Posted by Maryann Miller with Tracy's permission. He likes to share his humor here with a few more people than read his blog, which by the way is pretty darn funny. Trust me. He isn't paying me a penny to say that. 

Maryann's Web site - where you can find information about her mystery, Open Season, which just sold out the first print run and has Maryann dancing around her office... well, dancing as soon as she posts this.  

Tracy's Blog

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Tuesday, January 4, 2011

Ask the Editor Free-For-All Is Back Today!

The Holidays are over. You know what that means. It's time to get down to business. Time to follow your New Year's resolutions.

If you're like me, one of your goals is to get your manuscript in shape.

To do that, you may need some help.The good news is you don't have to go it alone. Our Editors are ready and willing to assist. We invite you to ask our Editors a writing question.

Here's how it works:

Today, and every first Tuesday of the month, The Blood-Red Pencil hosts our Ask the Editor Free-For-All. I send an e-mail blast to various e-groups, Facebook, my social networking friends, blog followers, and anyone else I can think of, to come over and let our Editors share their expertise. You can get info here on submitting your manuscript to an editor or agent, publishing on Kindle, e-books, self-publishing in various formats, as well as the basics of writing. Don't be afraid to make youself heard. No question is too dumb. Everyone starts somewhere.

And, if for some reason an Editor here doesn't have an answer for you, we'll steer you to someone who does.

To Submit A Question, Follow These Easy Steps:

Leave a comment below in the comment section. When you do, include your name and blog url or website not only for promo, but so we know you’re not a figment of imagination. (One link only per person, please!)

One or more of our Editors will drop by today and answer your question in the comment section. If it seems your question requires a longer explanation, the Editor may devote an entire blog post on that topic at a later date. If that's the case, you'll be fortunate enough to receive extra promotion, along with the possibity of forwarding your profile and book cover jpegs with one of your buy links.

It's not a requirement, but a very good idea to leave an e-mail address with your comment. It also doesn't hurt to mention where you've heard about our Ask the Editor Free-For-All.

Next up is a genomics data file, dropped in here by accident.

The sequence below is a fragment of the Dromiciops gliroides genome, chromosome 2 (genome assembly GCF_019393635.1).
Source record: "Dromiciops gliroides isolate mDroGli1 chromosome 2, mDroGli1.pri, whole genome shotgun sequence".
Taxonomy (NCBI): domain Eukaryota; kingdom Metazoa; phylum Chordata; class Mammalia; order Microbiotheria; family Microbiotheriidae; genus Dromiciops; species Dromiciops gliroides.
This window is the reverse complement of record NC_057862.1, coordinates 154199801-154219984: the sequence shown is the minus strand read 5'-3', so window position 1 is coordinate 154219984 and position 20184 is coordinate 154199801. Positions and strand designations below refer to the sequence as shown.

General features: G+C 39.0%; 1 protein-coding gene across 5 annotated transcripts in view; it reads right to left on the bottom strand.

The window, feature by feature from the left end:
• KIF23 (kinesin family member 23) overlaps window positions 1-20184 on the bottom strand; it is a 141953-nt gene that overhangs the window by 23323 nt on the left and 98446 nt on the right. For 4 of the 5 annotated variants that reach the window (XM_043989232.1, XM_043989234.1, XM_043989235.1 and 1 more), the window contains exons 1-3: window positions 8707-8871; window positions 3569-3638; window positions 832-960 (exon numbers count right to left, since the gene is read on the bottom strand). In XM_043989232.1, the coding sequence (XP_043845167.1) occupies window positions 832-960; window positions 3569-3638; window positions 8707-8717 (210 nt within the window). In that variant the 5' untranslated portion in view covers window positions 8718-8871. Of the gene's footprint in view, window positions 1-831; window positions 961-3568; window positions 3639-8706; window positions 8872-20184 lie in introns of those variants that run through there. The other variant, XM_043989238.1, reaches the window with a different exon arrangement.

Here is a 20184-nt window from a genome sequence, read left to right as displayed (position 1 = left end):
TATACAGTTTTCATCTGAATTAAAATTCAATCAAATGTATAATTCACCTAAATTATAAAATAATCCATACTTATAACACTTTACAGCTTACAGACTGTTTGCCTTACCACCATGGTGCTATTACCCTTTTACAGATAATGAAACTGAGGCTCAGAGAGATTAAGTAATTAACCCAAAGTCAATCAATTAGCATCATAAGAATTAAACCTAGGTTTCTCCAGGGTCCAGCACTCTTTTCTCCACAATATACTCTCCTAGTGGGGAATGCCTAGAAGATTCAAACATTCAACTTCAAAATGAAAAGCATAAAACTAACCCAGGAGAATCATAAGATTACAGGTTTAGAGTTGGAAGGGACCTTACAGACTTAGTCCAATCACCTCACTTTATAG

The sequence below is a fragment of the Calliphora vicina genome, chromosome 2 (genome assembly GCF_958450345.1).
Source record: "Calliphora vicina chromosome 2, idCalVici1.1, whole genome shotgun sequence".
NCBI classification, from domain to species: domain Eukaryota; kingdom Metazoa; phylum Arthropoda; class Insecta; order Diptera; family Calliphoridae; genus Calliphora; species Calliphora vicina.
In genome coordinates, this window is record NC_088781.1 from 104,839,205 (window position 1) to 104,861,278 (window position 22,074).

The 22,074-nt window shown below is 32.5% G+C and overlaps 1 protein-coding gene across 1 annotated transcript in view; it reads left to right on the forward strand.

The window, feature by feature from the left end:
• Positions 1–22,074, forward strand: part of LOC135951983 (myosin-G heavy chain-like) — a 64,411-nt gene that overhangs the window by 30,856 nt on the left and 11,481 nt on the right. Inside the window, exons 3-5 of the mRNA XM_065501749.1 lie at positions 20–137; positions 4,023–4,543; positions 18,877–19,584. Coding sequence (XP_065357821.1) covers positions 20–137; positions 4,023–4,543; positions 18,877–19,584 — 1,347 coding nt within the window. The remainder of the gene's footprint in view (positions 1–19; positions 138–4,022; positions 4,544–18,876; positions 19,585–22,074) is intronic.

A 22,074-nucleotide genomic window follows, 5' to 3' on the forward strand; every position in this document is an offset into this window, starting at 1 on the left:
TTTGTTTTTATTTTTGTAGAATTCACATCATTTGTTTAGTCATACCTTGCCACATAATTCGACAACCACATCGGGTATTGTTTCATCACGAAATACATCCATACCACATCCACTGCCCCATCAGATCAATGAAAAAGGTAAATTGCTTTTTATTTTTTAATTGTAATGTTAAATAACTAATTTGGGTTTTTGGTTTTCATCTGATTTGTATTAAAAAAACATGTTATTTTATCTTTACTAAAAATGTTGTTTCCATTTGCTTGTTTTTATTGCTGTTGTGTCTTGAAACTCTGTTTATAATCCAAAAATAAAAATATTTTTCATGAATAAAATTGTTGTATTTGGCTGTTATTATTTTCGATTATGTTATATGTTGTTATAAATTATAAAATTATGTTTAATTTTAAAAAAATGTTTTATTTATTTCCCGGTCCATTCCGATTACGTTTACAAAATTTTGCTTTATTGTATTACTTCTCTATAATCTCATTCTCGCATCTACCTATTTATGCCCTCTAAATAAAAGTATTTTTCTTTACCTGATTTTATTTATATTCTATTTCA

Other people will be asking questions, so be sure to stop by later and check their questions and the answers to them. Since some of you are on e-group Digests, questions and answers might carry over through Wednesday or Thursday.

That's how it works. Now, Start the New Year right. Ask your question and get your manuscript in shape.

Morgan Mandel
Killer Career now 99 cents on Kindle.

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Monday, January 3, 2011

Goal-Setting for Writers

The New Year is usually a time for reflection on the year past and making resolutions for the future. I don’t normally make resolutions (weight loss, be a better person, etc.) because I know I’ll break them immediately!

However, setting writing goals is something I’ve been doing for several years and although I don’t always meet them, it’s fun to look back and see how many I actually did get to. That helps make me feel better when I’m thinking I didn’t have a good writing year.

So, my challenge to you all is to set goals for 2011. Be specific and set dates. For example, my goals for this year:

1. Clean and organize my office first week of January
2. Plan Virtual Book Tour for February 10-20
3. Plan “reality tour” in Montana June 15-30
4. Finish first draft of WIP by August 1
5. Revise manuscript for submission by December 1

Some other suggestions might be:

1. Set a time for writing every day
2. Write 1,000 words a day (or five pages, or whatever is doable for you)
3. Find and join a good critique group
4. Make a list of potential agents and publishers to submit to
5. Send out your work

And most of all, have fun while you’re doing all this!

Happy New Year to all. I wish you writing success, happiness, and good health.

A native Montanan, Heidi M. Thomas now lives in Northwest Washington. Her first novel, Cowgirl Dreams, is based on her grandmother, and the sequel, Follow the Dream, has recently been released. Heidi has a degree in journalism, a certificate in fiction writing, and is a member of Northwest Independent Editors Guild. She teaches writing and edits, blogs, and is working on the next books in her “Dare to Dream” series.